If you ignore all of my previous complaints, the real issue I have with the game is the mechanics. For an action shooter that has tons of enemies on screen and exploding barrels at every turn, the shooting simply isn’t fun. Everything soaks up a ton of bullets, causing you to feel powerless and the weapons don’t have that punch to them. Enemy animations are laughable and there is barely hit detection on the bullets, so you are never quite sure when you actually killed somebody other than their disappearing body on the screen.

The controls don’t help either. The basic concept of aiming and pulling the trigger is muddled by some sort of identity crisis where you aim like a twin stick shooter, but shoot using a trigger button. The lack of locking on or accurate aiming causes you to fire at random enemies in hopes that you will eventually kill them all. With the aforementioned weak feeling you are left with an unsatisfying experience that doesn’t ‘feel’ right. When you launch a rocket into a group of enemies, shouldn’t they explode across the screen instead of drop to their knees and keel over?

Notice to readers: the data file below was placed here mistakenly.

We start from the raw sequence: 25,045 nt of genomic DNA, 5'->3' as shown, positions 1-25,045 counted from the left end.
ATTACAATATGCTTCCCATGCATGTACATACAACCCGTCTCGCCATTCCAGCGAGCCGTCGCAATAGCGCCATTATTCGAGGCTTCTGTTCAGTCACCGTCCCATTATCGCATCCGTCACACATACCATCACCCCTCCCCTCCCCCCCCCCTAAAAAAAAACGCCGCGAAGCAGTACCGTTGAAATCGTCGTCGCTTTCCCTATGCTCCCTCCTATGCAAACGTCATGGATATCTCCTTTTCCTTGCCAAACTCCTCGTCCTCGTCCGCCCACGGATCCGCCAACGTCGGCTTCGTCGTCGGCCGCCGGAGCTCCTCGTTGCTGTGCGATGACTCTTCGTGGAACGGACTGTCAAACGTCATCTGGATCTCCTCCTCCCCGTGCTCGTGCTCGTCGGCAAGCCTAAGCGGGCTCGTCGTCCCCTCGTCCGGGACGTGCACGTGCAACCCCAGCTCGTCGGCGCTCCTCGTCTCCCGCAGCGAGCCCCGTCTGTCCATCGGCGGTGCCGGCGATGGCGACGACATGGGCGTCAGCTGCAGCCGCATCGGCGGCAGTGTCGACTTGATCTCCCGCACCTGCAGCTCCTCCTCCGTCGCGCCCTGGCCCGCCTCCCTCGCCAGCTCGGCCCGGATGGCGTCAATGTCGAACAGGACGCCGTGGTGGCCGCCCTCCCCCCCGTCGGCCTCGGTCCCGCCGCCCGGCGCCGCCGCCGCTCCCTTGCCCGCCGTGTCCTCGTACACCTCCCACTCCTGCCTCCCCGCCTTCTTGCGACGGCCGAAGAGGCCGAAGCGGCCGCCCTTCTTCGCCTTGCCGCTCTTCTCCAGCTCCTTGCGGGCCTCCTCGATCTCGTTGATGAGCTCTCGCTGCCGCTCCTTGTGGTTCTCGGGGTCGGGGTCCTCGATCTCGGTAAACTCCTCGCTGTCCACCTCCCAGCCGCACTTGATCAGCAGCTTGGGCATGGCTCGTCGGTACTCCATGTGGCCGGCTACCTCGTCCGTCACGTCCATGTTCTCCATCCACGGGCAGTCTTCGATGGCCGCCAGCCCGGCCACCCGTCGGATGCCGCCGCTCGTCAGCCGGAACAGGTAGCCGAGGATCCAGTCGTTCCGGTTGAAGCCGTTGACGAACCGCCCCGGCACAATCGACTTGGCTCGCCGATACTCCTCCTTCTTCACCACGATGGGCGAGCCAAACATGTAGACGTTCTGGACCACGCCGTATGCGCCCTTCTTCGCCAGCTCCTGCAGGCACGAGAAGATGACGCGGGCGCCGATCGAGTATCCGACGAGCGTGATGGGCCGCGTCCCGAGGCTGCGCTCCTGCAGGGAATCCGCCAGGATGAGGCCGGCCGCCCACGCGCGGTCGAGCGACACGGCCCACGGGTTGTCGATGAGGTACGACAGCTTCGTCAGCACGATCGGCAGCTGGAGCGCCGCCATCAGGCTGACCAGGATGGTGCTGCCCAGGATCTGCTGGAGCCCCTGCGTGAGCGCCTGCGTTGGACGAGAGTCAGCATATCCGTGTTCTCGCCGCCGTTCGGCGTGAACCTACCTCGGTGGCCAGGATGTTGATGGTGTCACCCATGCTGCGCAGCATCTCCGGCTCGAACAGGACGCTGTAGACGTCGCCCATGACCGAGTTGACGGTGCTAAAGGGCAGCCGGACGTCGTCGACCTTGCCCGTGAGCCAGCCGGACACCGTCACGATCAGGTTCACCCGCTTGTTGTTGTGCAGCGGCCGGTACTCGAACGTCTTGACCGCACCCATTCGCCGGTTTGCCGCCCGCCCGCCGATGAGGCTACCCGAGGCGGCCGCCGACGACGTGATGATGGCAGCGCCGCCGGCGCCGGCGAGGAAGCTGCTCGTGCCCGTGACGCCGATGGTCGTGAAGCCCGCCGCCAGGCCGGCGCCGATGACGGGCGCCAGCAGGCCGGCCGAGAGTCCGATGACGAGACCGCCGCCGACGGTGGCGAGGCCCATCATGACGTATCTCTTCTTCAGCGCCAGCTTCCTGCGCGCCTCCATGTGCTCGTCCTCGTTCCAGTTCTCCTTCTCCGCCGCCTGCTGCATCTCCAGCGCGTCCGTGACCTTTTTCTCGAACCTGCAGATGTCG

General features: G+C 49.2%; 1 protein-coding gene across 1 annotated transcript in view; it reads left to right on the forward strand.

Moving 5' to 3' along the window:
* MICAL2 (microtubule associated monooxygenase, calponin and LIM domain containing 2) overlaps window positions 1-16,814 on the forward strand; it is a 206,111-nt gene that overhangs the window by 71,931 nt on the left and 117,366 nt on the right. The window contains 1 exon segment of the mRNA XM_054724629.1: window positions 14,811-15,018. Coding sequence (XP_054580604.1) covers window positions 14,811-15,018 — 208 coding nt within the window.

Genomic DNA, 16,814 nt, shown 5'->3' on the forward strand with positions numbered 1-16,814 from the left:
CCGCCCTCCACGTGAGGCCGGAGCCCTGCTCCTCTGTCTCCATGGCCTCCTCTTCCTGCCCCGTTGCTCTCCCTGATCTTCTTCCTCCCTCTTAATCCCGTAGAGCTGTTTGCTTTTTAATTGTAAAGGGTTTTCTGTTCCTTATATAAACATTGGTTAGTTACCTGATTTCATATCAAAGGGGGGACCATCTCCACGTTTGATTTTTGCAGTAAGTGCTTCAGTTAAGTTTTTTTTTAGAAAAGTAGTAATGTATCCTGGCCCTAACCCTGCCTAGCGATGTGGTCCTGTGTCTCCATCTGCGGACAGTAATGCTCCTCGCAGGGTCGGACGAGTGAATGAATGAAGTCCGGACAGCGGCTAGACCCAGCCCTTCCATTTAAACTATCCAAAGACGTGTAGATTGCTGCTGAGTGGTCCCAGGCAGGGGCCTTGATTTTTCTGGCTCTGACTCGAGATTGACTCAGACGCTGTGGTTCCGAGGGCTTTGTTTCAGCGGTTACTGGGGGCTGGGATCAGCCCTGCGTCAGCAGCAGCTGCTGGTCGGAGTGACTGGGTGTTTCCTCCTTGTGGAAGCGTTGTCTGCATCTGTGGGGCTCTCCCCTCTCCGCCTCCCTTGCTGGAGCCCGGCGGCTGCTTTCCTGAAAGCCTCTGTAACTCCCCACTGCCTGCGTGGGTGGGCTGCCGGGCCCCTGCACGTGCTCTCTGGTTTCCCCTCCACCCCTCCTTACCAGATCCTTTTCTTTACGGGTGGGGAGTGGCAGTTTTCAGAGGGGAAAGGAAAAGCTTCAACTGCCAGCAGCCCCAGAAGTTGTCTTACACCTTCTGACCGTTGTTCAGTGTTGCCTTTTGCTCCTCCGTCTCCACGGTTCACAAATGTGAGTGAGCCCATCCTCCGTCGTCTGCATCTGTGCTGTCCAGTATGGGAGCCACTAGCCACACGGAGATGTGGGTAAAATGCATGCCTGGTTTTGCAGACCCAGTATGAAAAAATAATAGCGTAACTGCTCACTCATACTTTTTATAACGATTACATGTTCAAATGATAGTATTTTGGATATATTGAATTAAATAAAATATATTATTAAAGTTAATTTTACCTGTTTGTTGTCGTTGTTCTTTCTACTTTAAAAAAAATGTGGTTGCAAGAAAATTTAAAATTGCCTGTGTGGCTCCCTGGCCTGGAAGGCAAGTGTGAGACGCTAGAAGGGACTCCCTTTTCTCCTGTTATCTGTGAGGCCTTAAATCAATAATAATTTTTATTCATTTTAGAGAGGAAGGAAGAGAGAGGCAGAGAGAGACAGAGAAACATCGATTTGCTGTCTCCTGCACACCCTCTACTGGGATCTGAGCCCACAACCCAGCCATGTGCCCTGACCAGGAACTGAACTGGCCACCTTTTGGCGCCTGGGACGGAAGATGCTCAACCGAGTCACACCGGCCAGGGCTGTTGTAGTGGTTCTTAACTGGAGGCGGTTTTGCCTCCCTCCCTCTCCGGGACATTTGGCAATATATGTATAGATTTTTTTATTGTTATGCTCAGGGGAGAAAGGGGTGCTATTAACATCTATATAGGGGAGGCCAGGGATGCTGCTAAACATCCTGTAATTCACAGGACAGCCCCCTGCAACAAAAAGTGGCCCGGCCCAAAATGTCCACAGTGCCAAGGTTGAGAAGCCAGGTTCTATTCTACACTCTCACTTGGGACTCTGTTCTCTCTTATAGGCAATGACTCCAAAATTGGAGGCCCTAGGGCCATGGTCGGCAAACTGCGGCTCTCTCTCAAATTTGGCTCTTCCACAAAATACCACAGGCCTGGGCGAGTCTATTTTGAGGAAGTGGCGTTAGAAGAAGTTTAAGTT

Actions such as these should result in a meat spray. 

Because all four characters are on screen at all times, The Expendables 2 lends itself to co-op however I failed to successfully connect to an online game. The odd chance that I did, the net code was so busted that I could barely control my character on screen until I was ultimately kicked from the game. I had to rely on a couple local friends who I forced to join me. I found the co-op experience to be infinitely more enjoyable than single player, mostly because the AI couldn’t figure out which way to hold a gun and they were of little use to me. In their defense, they were quick to heal downed characters but playing combat medic doesn’t help in this game because dying is of no consequence unless you are looking to get a high score (I wasn’t).  Having a couple friends on the couch helps to ease the pain as I was able to hide behind cover and draw fire, while my teammates picked off the unsuspecting baddies. The game also becomes far easier with co-op since you have more people shooting, and does help to make the game flow.